21.01.2020, Berlin: Frank Bsirske (vorne l-r), ehemaliger Vorsitzender der Gewerkschaft ver.di, Hubertus Heil (SPD), Bundesarbeitsminister, Janina Kugel, Vorstandsmitglied und Leiterin des Personalwesens der Siemens AG, und Sabine Pfeiffer, Professorin für Soziologie­ an der Friedrich-Alexander-Universität Erlangen-Nürnberg, nehmen an einer Pressekonferenz zur Vorstellung des «Rat der Arbeitswelt» teil. Hinten sind zu sehen Ulrich Walwei (l-r), Vizedirektor des Instituts für Arbeitsmarkt- und Berufsforschung (IAB), Uschi Backes-Gellner, Professorin für Allgemeine Betriebswirtschaftslehre an der Universität Zürich, Iwer Jensen, ehemaliger Vorstandsvorsitzender der team AG, Mathias Möreke, stellvertretender Betriebsratsvorsitzender des VW-Werks Braunschweig, und Stephan Schwarz, ehemaliger Präsident der Berliner Handwerkskammer. Der Rat informiert und berät künftig Politik, betriebliche Praxis und ffentlichkeit regelmäßig zum Wandel der Arbeitswelt. Foto: Christoph Soeder/dpa +++ dpa-Bildfunk +++

In May last year, the Council presented its first report, which was strongly influenced by the experiences of the pandemic. Gradually abolish mini-jobs, better protect the self-employed and make further training a mainstay of the education system – these were the recommendations of the committee, which is made up of scientists, trade unionists and works councils as well as employers. However, things didn’t really work out with the employers’ representatives.

Bettina Volkens, formerly responsible for human resources on the Lufthansa board, Janina Kugel, in the same position at Siemens, and Uschi Backes-Gellner, professor of business administration in Zurich, soon lost interest in the time-consuming and rather moderately remunerated advisory work. Like Kugel, Volkens, who had been proposed by the Confederation of Employers’ Associations (BDA), was fundamentally opposed to state intervention in the labor market. The two resigned in spring 2021, as did Backes-Gellner. Last March, entrepreneur Iwer Jensen left the council.

Science is represented by five people in the new council: Melanie Arntz, digitization expert at ZEW, was also a newcomer, as were Berlin political scientist Wolfgang Schröder and Sascha Stowasser, director of the Institute for Applied Work Science in Düsseldorf. New council members are also HR manager Franz Donner, Anna Kaiser from Tandemploy, a Berlin company that develops work software, and Alexandra Friedrich, works council member at the medical technology company B. Braun in Melsungen.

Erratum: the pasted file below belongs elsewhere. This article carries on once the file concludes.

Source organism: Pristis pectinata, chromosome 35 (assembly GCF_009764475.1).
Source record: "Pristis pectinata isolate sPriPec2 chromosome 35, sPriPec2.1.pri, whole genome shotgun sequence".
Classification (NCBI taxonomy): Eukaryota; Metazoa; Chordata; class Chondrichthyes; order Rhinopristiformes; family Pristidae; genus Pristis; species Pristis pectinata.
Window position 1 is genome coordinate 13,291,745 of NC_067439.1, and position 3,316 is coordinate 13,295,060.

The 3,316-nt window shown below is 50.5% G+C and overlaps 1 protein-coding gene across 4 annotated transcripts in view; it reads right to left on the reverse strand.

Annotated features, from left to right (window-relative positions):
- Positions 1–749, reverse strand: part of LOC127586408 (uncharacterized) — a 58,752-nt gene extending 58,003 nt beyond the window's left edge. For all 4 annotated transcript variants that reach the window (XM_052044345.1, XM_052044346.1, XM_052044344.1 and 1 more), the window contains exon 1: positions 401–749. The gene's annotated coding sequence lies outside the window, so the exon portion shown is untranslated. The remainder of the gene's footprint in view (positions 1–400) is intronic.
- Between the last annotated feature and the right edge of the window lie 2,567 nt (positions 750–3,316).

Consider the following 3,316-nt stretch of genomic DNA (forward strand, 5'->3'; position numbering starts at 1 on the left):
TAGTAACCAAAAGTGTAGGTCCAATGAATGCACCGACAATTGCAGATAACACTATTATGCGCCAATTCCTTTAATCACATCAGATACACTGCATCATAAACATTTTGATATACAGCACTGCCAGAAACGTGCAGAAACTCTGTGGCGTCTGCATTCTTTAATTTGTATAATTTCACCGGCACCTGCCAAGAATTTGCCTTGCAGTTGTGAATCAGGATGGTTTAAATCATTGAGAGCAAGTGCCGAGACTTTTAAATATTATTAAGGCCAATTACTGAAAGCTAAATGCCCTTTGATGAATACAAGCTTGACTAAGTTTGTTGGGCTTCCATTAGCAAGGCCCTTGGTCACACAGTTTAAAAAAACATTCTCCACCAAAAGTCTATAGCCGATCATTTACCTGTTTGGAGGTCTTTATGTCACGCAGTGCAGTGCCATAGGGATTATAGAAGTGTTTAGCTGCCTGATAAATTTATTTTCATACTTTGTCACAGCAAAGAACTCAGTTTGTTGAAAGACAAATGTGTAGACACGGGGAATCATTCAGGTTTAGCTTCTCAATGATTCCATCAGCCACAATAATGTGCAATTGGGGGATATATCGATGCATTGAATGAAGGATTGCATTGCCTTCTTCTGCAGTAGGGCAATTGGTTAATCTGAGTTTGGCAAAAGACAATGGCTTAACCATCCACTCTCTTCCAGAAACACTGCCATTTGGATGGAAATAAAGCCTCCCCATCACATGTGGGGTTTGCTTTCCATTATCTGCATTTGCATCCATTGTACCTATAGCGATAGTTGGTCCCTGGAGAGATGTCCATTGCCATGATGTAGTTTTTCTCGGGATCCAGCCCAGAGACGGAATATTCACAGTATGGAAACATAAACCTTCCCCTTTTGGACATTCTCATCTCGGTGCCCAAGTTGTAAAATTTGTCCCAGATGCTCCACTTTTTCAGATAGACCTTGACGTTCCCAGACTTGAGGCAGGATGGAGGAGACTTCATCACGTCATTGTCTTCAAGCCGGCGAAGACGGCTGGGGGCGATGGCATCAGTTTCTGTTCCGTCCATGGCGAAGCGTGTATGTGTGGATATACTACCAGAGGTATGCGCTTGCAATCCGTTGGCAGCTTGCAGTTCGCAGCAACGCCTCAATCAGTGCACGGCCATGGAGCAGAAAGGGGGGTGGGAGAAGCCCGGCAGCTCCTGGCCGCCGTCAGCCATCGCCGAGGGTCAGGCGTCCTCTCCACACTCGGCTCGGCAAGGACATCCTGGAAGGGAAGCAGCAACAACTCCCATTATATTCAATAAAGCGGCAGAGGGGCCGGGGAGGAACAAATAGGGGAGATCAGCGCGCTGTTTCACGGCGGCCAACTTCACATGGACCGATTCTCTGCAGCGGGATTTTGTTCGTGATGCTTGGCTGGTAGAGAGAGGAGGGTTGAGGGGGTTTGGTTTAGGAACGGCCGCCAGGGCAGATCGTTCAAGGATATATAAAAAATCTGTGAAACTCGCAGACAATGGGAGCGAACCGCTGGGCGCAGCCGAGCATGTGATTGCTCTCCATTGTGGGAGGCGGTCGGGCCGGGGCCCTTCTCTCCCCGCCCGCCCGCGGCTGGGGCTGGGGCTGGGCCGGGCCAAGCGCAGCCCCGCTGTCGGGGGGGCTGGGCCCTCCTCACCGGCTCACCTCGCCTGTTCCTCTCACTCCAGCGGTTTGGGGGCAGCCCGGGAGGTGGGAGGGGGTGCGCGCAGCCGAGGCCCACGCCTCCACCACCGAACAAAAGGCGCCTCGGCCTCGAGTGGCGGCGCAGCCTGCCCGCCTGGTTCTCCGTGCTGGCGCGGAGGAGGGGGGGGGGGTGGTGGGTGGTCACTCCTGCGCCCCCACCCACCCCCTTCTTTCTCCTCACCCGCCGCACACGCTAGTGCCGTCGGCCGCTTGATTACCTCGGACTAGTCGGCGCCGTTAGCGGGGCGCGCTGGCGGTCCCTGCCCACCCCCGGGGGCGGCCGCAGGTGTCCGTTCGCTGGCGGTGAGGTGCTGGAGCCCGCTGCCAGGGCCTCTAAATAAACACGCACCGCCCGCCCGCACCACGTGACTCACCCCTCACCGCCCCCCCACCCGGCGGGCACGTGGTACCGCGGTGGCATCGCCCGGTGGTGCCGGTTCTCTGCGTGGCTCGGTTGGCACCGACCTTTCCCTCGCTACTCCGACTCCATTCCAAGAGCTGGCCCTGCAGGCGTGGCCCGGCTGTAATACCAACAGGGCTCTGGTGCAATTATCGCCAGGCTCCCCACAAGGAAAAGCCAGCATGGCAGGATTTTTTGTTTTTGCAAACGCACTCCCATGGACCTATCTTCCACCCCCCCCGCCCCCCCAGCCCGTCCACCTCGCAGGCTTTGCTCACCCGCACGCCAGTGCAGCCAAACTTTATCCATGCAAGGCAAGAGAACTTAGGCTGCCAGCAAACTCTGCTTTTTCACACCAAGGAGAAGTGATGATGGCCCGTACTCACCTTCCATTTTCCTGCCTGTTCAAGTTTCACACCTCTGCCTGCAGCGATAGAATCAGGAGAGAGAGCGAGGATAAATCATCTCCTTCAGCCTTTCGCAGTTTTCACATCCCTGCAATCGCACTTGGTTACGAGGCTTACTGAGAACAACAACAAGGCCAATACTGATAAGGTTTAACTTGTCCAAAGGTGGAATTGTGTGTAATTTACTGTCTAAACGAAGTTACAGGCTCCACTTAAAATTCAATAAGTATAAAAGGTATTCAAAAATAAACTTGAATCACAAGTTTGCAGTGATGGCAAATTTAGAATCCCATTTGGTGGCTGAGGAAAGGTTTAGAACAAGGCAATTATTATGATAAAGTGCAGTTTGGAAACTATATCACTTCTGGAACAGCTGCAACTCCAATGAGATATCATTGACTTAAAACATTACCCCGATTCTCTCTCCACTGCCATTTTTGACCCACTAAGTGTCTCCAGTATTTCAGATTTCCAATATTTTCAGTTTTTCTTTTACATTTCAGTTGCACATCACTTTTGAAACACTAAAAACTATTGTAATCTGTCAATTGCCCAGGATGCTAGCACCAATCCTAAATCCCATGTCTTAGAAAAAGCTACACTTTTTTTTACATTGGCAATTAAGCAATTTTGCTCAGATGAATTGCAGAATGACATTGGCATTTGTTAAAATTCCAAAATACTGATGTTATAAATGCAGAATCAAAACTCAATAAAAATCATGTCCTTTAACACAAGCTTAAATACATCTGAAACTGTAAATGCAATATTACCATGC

With Sinischa Horvat (BASF) and Mathias Möreke (VW), two other works council members belong to the Council of the World of Work. There are also Isabel Rothe, President of the Federal Institute for Occupational Safety and Health, Michaela Evans from the Institute for Work and Technology in Gelsenkirchen, Sabine Pfeiffer, sociologist at the University of Erlangen-Nuremberg, and Ulrich Walwei, Vice Director of the Institute for Labor Market and Occupational Research (IAB). Möreke, who was proposed for the council by the German trade union federation, takes on the role of speaker in the group of twelve. In terms of social partnership, the deputy speaker should be nominated by the Confederation of Employers’ Associations (BDA). But the BDA finds no one. The idea of ​​sending Oliver Zander, General Metal Managing Director, could not be implemented. But Heil is patient and gives the BDA time.

“Our job market is changing rapidly. In addition to the current challenges such as the Corona crisis and the gas shortage, digitization and an aging population are presenting us with new challenges,” said Heil on Tuesday. Employees must be prepared for this change so that they can also do the work of tomorrow . The Council of the Working World offers the “six new outstanding experts

important recommendations for action”. According to the current planning, the Council will present its next report at the beginning of February; it will primarily deal with digitization and artificial intelligence.